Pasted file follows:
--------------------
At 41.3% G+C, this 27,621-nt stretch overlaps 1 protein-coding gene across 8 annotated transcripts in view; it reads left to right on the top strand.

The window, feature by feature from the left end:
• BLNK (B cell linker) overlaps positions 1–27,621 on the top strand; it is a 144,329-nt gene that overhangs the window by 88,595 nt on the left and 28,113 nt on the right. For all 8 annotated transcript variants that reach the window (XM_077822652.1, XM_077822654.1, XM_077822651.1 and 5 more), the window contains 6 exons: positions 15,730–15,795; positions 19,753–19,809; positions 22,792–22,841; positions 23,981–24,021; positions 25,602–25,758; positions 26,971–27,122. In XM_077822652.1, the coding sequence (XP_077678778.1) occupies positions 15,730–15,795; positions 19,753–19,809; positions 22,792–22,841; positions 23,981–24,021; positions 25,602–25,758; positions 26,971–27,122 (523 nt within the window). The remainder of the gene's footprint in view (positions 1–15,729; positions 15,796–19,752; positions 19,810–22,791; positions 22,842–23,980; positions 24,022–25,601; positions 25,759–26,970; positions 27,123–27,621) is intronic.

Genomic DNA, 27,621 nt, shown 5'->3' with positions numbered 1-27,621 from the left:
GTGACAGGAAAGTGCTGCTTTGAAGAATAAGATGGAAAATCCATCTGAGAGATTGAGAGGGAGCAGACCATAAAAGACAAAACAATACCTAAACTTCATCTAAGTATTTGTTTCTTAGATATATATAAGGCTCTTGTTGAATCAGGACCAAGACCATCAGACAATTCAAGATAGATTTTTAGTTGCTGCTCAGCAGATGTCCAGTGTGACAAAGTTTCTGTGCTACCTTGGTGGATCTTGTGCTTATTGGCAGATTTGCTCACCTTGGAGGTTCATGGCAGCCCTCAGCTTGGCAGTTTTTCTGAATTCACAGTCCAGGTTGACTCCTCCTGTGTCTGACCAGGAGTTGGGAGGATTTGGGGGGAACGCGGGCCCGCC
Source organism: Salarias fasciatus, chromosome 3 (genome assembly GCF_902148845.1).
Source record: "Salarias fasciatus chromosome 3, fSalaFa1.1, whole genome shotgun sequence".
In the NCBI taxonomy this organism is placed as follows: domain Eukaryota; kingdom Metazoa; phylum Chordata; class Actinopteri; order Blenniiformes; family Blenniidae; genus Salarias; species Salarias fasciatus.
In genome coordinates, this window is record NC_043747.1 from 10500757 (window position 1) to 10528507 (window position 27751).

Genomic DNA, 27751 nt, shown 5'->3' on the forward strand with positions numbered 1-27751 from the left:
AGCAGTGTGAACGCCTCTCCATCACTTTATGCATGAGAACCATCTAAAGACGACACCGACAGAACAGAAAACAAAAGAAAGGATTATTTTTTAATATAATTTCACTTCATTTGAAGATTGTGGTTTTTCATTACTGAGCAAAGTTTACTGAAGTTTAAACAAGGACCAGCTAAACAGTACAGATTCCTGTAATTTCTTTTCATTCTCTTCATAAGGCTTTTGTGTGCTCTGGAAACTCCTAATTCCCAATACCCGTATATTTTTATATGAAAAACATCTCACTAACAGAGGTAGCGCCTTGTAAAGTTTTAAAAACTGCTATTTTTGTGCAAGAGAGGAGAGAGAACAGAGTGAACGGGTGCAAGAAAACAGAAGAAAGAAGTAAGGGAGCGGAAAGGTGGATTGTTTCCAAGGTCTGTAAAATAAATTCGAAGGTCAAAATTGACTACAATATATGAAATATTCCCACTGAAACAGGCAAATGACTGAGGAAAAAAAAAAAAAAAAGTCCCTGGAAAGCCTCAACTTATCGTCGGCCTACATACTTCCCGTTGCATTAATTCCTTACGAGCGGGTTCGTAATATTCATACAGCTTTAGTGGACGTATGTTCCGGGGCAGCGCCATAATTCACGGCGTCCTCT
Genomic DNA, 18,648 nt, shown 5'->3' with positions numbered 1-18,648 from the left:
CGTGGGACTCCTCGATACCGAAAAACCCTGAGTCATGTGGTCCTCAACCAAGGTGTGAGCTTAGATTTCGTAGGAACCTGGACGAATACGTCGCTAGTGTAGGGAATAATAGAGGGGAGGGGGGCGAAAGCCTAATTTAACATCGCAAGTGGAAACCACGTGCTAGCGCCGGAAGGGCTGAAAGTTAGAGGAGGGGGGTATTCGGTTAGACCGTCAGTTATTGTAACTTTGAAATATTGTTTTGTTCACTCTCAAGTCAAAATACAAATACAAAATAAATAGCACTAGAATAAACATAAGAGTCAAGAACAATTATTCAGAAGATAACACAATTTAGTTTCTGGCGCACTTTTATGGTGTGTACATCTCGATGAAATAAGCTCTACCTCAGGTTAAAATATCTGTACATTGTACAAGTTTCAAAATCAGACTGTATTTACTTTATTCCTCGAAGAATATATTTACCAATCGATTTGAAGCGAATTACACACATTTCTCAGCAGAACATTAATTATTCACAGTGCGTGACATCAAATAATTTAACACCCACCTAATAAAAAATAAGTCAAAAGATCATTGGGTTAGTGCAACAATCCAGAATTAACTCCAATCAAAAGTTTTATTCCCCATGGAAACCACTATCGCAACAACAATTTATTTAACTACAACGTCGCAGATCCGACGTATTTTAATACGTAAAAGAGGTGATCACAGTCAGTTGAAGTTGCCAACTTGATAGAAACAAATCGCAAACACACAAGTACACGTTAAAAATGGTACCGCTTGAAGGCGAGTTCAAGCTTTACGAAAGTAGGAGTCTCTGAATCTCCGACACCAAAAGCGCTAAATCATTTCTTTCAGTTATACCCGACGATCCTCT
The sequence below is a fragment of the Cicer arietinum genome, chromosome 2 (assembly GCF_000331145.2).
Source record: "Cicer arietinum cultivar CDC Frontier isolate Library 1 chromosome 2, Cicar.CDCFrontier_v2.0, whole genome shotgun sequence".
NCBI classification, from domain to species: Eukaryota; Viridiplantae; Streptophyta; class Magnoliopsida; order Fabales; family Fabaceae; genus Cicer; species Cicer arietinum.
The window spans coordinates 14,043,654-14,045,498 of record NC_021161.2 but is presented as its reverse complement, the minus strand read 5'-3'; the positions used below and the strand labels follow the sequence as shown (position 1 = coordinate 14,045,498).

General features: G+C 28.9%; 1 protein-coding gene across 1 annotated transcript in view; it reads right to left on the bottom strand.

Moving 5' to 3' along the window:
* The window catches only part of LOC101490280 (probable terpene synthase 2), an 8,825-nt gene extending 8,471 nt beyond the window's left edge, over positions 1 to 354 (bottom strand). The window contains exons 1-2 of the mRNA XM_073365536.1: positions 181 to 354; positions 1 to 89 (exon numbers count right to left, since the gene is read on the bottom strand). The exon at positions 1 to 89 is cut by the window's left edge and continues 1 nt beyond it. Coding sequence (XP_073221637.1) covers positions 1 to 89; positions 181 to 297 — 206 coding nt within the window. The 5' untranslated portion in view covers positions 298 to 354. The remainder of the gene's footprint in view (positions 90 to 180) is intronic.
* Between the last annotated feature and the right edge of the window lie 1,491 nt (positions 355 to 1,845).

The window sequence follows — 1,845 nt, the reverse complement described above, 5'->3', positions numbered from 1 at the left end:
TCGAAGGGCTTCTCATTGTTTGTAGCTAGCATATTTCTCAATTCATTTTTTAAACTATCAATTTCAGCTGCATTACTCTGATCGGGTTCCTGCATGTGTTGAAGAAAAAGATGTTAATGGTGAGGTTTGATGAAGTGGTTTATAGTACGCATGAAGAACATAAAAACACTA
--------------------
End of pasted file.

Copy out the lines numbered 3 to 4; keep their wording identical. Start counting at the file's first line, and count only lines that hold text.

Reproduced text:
• BLNK (B cell linker) overlaps positions 1–27,621 on the top strand; it is a 144,329-nt gene that overhangs the window by 88,595 nt on the left and 28,113 nt on the right. For all 8 annotated transcript variants that reach the window (XM_077822652.1, XM_077822654.1, XM_077822651.1 and 5 more), the window contains 6 exons: positions 15,730–15,795; positions 19,753–19,809; positions 22,792–22,841; positions 23,981–24,021; positions 25,602–25,758; positions 26,971–27,122. In XM_077822652.1, the coding sequence (XP_077678778.1) occupies positions 15,730–15,795; positions 19,753–19,809; positions 22,792–22,841; positions 23,981–24,021; positions 25,602–25,758; positions 26,971–27,122 (523 nt within the window). The remainder of the gene's footprint in view (positions 1–15,729; positions 15,796–19,752; positions 19,810–22,791; positions 22,842–23,980; positions 24,022–25,601; positions 25,759–26,970; positions 27,123–27,621) is intronic.

Genomic DNA, 27,621 nt, shown 5'->3' with positions numbered 1-27,621 from the left: